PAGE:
Shagnasty Supporting Member of TMP21 Jul 2016 8:44 a.m. PST

I have wasted a lot of money on new rule sets. Most of my favs are 20+ years old.

Mako1121 Jul 2016 8:51 a.m. PST

6. I don't "HAVE" to, though I generally used to like to.

Now though, I tend to sit back, wait, and read the reviews of others to see what people think of them. Then, if the feedback is very positive, I'll consider purchasing them.

Whenever possible, I like to try them out first as well, if someone else already owns them, just to be sure.

Martian Root Canal21 Jul 2016 8:59 a.m. PST

Depends on the period, the author, the mechanics and the scale. I research everything new that comes out and if the description and approach seems intriguing, I'll spring for it. There are authors and mechanics that I avoid (not because they are necessarily bad, but they don't fit what I like). I also tend to avoid anything that requires rebasing or getting into yet another new scale.

B6GOBOS21 Jul 2016 9:01 a.m. PST

I play the rules I like and know which give me a game I enjoy. I will buy some new rules or supplements like British Grenadier scenario books evan if I do not play the rules.

While some of the rules I play are professionally published (I.e. wings of war/glory) most are written by gamers for gamers and are free. For Crimean war I use "Charge of The Light Brigade" by David Raybin. Fun set which looks good on the table and is a lot of fun and feels (IMHO) right for that war. Have used it for Franco Prussian and worked well. For American Rev War it is either "Loose Files and American Scramble" or as of late Jim Purkey's "Fife and Drum." Both give a great game. For my new war of 1812 I will be using a modified set of one of the above.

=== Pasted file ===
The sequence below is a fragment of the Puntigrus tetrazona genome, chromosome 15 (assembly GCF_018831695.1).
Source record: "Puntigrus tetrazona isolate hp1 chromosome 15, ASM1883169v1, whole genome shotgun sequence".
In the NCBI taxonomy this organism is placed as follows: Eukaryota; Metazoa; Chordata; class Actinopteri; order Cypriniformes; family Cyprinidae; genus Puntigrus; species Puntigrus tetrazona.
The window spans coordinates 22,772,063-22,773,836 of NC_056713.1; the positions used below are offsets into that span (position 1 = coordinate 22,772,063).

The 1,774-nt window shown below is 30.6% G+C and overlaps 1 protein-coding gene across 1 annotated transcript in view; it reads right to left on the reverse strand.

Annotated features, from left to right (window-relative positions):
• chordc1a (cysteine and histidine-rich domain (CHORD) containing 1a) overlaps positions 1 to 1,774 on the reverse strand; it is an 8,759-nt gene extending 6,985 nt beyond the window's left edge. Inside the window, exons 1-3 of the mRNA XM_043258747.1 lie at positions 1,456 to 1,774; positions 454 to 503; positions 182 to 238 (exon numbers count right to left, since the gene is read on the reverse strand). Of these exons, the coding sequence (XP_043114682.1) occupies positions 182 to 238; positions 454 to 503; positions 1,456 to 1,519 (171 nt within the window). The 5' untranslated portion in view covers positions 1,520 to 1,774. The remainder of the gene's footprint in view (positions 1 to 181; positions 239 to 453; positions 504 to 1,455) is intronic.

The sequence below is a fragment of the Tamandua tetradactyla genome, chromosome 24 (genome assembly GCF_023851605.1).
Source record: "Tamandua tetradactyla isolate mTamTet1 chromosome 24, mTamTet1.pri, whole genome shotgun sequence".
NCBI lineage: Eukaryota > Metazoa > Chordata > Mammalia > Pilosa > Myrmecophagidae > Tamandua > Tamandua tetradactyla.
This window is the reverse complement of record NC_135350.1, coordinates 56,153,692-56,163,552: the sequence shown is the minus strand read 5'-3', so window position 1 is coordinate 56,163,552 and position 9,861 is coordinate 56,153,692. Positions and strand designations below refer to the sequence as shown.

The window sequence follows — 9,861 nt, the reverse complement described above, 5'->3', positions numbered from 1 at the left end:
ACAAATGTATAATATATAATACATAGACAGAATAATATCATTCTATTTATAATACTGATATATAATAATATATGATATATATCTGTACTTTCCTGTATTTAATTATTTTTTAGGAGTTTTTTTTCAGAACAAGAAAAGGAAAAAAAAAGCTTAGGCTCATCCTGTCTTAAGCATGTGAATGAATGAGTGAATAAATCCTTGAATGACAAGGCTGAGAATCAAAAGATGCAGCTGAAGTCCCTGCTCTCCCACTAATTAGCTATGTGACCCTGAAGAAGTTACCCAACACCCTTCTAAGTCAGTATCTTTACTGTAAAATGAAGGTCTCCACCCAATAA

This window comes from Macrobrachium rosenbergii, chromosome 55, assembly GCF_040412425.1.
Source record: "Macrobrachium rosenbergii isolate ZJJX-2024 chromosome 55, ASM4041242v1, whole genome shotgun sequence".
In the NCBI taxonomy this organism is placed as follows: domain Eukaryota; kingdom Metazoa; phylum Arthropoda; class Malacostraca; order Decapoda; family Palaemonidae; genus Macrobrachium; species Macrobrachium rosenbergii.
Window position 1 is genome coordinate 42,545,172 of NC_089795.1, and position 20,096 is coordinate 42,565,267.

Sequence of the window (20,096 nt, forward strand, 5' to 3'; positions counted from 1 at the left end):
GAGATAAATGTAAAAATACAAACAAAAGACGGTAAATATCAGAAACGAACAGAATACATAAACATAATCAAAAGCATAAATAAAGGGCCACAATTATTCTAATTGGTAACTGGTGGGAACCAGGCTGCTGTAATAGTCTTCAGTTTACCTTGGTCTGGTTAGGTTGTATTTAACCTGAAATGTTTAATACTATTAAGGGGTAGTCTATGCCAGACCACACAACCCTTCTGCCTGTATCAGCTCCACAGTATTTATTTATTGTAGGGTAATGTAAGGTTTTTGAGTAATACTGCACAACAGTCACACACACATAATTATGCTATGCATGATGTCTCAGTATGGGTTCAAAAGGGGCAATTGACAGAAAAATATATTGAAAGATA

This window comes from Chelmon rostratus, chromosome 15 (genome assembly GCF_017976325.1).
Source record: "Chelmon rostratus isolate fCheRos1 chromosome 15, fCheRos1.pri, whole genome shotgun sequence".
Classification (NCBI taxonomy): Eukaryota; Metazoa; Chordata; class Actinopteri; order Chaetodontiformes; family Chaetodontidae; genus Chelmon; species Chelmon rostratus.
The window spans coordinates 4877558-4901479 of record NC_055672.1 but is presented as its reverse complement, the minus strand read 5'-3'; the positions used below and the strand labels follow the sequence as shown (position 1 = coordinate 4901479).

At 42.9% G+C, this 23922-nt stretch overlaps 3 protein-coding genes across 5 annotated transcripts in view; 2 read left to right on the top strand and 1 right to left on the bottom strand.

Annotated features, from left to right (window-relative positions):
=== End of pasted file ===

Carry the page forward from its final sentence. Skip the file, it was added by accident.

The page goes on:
vtsaogames21 Jul 2016 9:07 a.m. PST

I like to read new rules (not every set, mind you) but my mates are opposed to new rules. In order to avoid torches and pitchforks, I generally just read, don't try new rules.

Of late we mostly play Bloody Big Battles (last year and a half and sometimes One Hour Wargames.

McKinstry Fezian21 Jul 2016 9:09 a.m. PST

Depends. If the initial descriptions and reviews generally follow along with my preferences and rebasing isn't an issue, I'll take a flyer.

Ed Mohrmann Supporting Member of TMP21 Jul 2016 9:46 a.m. PST


Mute Bystander21 Jul 2016 9:51 a.m. PST

I do like to try out new rules/rules I have never played when I go to conventions in order to see if they have something to offer or are worth purchasing.


Generally rebasing is a "no joy" for actually playing.

When I find a rules set that works for a specific era/period/genre I stick with it until I have played something new enough times in other peoples' games to know it is better.

Ragbones Supporting Member of TMP21 Jul 2016 9:55 a.m. PST

I'm with 79thPa and Robert on this one. I rarely buy new rules sets. I'm comfortable and enjoy the rules we already use and most current rules sets are too darn expensive to buy one after the other. I'd rather spend that money on figures or terrain.

John Armatys21 Jul 2016 10:43 a.m. PST

4. I normally write my own rules (as do most of the circle I game with).

I occasionally buy a set, but rarely because they are new.

War Panda21 Jul 2016 12:37 p.m. PST

I'm not proud of it but I'm definitely in the rules junkie camp so Number 1 possibly 4
When I started out I was on a quest to uncover the holy grail of WWII war games. My initial inquiries on TMP etc led to so many opinions that I felt the only way to be certain was to experience the recommendations first hand.

As I encountered each new rule set l found myself intrigued by the rules themselves. Fascinated by examining how the system worked, how authenticity it might represent the reality intended (my opinion of course) how practical or functional as a source of entertainment it might prove to be. Knowing this and realizing how fun a game is requires play and I still really enjoy checking out the rules.

My frustration is often coming across in an otherwise mediocre game a certain feature or mechanic that l consider amazing. Then Im left pondering how to incorporate this feature into my favorite rules which often is totally incompatible 😧